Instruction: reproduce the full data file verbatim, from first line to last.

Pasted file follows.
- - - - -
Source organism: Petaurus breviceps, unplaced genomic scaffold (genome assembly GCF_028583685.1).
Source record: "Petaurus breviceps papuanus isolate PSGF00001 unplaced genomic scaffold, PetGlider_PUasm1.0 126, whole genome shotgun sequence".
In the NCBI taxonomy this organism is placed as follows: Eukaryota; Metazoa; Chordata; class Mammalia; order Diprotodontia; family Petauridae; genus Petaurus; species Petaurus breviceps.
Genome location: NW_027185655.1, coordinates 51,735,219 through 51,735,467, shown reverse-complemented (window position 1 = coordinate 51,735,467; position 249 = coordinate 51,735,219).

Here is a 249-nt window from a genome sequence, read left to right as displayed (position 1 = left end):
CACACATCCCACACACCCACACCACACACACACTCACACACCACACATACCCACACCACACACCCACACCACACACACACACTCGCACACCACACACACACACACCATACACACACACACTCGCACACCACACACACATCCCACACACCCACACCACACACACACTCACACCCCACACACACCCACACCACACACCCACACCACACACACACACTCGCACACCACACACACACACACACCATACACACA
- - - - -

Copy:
Source organism: Petaurus breviceps, unplaced genomic scaffold (genome assembly GCF_028583685.1).
Source record: "Petaurus breviceps papuanus isolate PSGF00001 unplaced genomic scaffold, PetGlider_PUasm1.0 126, whole genome shotgun sequence".
In the NCBI taxonomy this organism is placed as follows: Eukaryota; Metazoa; Chordata; class Mammalia; order Diprotodontia; family Petauridae; genus Petaurus; species Petaurus breviceps.
Genome location: NW_027185655.1, coordinates 51,735,219 through 51,735,467, shown reverse-complemented (window position 1 = coordinate 51,735,467; position 249 = coordinate 51,735,219).

Here is a 249-nt window from a genome sequence, read left to right as displayed (position 1 = left end):
CACACATCCCACACACCCACACCACACACACACTCACACACCACACATACCCACACCACACACCCACACCACACACACACACTCGCACACCACACACACACACACCATACACACACACACTCGCACACCACACACACATCCCACACACCCACACCACACACACACTCACACCCCACACACACCCACACCACACACCCACACCACACACACACACTCGCACACCACACACACACACACACCATACACACA